free download PNG images :Barcode

Bar code is an optical, machine-readable representation of data. Data usually describes some information about the object carrying the barcode. Traditional bar codes display data systematically by changing the width and spacing of parallel lines, and can be called linear or one-dimensional (1D). Later, two-dimensional (2D) variants were developed using hexagons and other geometric patterns called matrix code barcodes, although they did not themselves use bar charts. Initially, scanning was done only through a special optical scanner called a barcode reader. Later, application software can be used for devices that can read images, such as smartphones with cameras.

The bar code was invented by Norman Joseph woodland and Bernard silver, and was patented in the United States in 1952 (US patent 2612994). The invention is based on Morse code, which has been extended to thin strip and thick strip. However, it took more than 20 years for the invention to be commercially successful. In the late 1960s, the American Association of Railways launched an early use of a bar code in an industrial environment. The scheme, developed by general telephone and electronic (GTE), is called kartrak ACI (automatic vehicle identification). The scheme includes placing color stripes on steel plates fixed on the side of railway vehicles in various combinations. Each car uses two boards, one on each side, and color stripes to arrange and code information such as ownership, equipment type and identification number. As the car passes, the boards are read by a roadside scanner located at, for example, the entrance to a sorting yard. About ten years later, the project was abandoned because its long-term use proved that the system was unreliable.

When bar codes are used to automate supermarket checkout systems, they have been commercially successful, and this task has become almost universal. Their use has been extended to many other tasks, commonly known as automatic identification and data capture (AIDC). In June 1974, the universal commodity code (UPC) barcode, which is now commonly used, was scanned on a package of Wrigley Company gum for the first time. QR code is a special type of 2D barcode, which has become very popular recently.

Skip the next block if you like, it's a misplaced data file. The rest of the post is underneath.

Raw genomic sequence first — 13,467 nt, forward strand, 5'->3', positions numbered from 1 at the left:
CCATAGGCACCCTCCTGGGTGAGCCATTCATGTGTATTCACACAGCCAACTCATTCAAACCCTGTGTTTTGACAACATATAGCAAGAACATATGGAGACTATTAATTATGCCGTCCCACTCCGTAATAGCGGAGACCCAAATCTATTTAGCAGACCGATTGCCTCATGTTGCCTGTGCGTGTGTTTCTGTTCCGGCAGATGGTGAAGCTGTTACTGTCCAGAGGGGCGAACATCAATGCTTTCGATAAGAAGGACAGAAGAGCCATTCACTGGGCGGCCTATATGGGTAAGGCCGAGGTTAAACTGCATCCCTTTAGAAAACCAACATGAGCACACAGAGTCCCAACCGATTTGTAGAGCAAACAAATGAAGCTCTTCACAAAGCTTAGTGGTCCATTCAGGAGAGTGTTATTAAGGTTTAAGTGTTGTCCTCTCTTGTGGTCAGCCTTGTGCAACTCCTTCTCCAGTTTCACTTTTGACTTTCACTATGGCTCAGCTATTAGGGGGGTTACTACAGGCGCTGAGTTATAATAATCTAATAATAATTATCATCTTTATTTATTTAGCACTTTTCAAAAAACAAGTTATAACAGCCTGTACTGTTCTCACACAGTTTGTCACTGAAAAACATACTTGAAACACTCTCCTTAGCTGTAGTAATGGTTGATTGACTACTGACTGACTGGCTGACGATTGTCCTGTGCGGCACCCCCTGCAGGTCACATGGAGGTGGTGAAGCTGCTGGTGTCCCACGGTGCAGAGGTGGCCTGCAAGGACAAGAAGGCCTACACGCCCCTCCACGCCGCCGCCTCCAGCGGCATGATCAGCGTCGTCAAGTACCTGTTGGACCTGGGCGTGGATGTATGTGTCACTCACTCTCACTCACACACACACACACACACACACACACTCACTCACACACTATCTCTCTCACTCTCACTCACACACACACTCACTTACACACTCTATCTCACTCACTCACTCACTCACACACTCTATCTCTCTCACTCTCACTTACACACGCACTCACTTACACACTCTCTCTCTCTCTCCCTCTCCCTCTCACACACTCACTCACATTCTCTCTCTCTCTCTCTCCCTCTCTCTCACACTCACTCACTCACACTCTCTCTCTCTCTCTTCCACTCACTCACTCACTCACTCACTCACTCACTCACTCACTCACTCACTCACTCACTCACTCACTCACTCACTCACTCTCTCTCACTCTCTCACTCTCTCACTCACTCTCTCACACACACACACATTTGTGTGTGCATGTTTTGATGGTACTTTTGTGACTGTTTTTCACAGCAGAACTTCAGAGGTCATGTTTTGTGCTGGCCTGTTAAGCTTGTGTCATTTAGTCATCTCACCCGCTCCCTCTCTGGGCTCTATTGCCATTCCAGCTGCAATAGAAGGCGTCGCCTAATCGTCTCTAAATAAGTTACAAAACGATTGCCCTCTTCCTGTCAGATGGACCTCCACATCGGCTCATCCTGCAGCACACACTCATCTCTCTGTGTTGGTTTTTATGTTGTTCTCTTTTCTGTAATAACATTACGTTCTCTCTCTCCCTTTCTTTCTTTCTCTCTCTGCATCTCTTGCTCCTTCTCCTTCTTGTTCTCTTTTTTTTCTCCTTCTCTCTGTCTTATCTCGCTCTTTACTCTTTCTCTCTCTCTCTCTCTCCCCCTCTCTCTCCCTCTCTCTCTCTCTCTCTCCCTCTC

Other systems have entered the AIDC market, but the simplicity, versatility and low cost of barcodes limit the role of these other systems, especially after the advent of RFID technology in 2000.

In 1948, Bernard silver was a graduate student at Drexel Institute of technology in Philadelphia, Pennsylvania. At that time, the company wiretapped the president of the local food chain, food fair, to ask a dean to study a system that automatically reads product information at checkout. Silver informed his friend Norman Joseph woodland of the request and they began to study systems. Their first system used UV ink, but the ink faded too easily and was expensive.

Woodland was convinced that the system could be further developed, so he left Drexel, moved into his father's Florida apartment, and continued to study the system. His next inspiration came from Morse code, which he created with sand on the beach. "I just extend points and points down and draw thin and thick lines in them." To read them, he used the movie's optical sound track technology, using a 500 watt incandescent light bulb that passes through paper and onto the far end of the rca935 photomultiplier tube (from the movie projector). He later decided that if the system was printed as a circle rather than a straight line, it would work better, allowing scanning in any direction.